Hertz on Demand has been gradually adding electric vehicles as an option for its customers at several of its locations, from Connecticut to San Antonio. However, if you're like me, you've found it difficult to rent a hybrid, let alone an electric, vehicle from a traditional rental car company in the U.S. Modeled after AutoLib in Paris, BlueIndy brought this type of model to Indianapolis. With more than 2,000 members, BlueIndy users have taken more than 21,000 trips-- mainly to and from the airport. Los Angeles recently launched an EV car-sharing program for low-income communities, bringing access to clean transportation to communities who generally go without.
Ride-sharing and car-sharing structures may soon dominate the road. Their cooperation is essential to make moves toward cleaner transportation nationwide. These platforms, if designed smartly in concert with public policy, can reduce individual car ownership and take more cars off the road. But these systems don't necessarily reduce congestion, incentivize people to use public transit or cut down on the overall number of miles driven, nor do they reduce the amount of pollution being produced by conventional vehicles stuck behind ride-share vehicles in traffic. Lots of work is needed to get all of this right. However, Lyft's commitment to provide around 1 billion of its rides using electric vehicles signifies a big step in the industry in the right direction.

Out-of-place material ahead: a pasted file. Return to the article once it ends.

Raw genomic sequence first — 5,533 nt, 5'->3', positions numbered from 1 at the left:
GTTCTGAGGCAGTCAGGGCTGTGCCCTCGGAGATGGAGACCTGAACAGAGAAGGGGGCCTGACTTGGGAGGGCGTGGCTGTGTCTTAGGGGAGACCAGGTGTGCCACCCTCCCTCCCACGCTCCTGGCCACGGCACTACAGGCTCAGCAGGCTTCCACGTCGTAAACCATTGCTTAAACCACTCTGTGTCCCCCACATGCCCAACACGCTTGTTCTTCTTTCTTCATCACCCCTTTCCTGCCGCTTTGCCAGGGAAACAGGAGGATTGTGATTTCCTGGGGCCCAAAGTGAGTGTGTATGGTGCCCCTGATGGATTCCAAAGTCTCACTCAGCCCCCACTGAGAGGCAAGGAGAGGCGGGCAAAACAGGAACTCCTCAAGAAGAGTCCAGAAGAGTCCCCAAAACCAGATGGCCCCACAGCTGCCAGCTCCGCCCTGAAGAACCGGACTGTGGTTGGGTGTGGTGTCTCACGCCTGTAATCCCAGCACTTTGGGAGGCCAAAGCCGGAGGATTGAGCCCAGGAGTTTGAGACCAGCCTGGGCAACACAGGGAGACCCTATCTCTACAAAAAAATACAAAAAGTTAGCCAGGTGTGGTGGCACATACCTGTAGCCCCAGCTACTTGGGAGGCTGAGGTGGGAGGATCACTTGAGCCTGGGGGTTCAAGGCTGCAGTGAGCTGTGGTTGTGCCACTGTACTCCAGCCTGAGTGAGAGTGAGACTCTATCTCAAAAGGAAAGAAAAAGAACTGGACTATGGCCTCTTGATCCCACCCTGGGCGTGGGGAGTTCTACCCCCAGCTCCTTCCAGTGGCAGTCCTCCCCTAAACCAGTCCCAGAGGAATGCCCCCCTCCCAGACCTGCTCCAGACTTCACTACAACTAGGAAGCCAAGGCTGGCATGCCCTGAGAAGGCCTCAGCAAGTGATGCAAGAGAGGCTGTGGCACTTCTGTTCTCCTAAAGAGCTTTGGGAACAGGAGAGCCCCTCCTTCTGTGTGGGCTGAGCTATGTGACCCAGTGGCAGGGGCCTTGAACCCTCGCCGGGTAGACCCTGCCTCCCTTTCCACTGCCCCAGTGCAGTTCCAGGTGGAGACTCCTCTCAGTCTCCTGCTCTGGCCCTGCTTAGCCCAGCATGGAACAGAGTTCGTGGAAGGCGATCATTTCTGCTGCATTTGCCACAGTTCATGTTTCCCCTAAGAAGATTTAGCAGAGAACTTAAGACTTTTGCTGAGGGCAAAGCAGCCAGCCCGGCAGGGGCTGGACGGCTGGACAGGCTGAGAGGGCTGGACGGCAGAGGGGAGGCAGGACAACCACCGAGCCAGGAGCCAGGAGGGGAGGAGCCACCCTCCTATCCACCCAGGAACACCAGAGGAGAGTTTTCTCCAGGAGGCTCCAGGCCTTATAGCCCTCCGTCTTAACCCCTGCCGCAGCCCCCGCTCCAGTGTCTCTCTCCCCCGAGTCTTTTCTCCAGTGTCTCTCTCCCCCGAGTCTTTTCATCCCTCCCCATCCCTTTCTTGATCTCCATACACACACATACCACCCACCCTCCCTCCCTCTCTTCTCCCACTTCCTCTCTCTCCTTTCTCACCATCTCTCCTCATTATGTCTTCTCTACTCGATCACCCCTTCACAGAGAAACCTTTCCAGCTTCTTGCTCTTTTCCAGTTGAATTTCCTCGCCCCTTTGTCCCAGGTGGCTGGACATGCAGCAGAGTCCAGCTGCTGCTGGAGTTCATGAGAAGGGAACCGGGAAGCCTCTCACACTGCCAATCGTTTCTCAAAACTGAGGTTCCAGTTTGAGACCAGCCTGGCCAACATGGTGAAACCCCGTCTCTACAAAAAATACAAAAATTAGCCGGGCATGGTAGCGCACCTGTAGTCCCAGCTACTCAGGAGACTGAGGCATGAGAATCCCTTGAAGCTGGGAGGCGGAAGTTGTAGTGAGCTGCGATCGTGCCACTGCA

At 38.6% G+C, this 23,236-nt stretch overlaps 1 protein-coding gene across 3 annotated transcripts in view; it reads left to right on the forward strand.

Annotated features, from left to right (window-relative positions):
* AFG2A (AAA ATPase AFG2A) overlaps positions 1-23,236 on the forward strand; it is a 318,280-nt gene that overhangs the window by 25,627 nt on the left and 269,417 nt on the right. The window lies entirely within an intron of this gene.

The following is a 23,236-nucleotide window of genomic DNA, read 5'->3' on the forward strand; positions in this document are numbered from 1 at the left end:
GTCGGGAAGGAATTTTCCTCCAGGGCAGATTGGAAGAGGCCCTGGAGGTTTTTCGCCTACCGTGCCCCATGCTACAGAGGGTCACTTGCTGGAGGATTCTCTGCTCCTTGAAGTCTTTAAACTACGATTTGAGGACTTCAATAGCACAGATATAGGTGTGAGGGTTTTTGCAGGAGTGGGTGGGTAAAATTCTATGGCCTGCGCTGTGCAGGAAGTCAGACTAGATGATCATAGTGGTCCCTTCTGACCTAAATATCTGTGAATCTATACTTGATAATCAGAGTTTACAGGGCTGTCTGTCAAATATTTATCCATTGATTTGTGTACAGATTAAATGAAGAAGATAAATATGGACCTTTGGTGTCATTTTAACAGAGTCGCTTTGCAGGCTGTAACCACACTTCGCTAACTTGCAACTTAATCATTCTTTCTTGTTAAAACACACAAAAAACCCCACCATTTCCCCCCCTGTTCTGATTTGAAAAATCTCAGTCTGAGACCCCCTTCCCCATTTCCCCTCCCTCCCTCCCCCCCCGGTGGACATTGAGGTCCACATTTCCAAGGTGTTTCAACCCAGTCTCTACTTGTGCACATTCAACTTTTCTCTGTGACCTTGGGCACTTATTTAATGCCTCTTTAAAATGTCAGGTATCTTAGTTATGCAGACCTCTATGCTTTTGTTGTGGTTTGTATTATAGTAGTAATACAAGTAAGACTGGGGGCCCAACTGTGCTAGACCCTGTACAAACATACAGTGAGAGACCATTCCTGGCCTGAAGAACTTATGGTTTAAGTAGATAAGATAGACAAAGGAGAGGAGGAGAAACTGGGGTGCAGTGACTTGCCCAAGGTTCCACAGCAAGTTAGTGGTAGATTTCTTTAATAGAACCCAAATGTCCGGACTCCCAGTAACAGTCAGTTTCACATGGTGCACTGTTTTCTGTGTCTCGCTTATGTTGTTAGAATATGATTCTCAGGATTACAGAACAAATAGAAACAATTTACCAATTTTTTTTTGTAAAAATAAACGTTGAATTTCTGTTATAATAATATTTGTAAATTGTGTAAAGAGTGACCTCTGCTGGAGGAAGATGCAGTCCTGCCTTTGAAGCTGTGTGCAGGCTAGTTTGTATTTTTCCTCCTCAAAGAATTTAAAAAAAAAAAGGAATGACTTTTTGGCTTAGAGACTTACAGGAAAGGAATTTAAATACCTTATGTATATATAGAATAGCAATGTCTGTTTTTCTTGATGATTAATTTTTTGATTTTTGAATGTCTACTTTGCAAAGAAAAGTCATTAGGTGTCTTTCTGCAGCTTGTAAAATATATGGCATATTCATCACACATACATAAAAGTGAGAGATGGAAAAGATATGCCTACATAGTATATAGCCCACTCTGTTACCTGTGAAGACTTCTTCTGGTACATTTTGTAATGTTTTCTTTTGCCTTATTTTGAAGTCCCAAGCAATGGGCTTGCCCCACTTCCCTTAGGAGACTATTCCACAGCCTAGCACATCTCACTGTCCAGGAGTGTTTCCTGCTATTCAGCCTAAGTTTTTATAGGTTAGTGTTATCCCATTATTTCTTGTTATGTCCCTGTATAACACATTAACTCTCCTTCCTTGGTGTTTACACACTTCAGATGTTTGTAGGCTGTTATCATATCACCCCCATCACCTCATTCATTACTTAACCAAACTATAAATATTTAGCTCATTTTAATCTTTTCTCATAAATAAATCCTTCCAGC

Alexandra Dobell, an intern at the Sierra Club, contributed to this article. Gina Coplon-Newfield is the director of the Sierra Club's Electric Vehicles Initiative. This piece originally appeared on Vice Impact.
As bitcoin's fortunes and prominence rise, so do concerns about its environmental impact.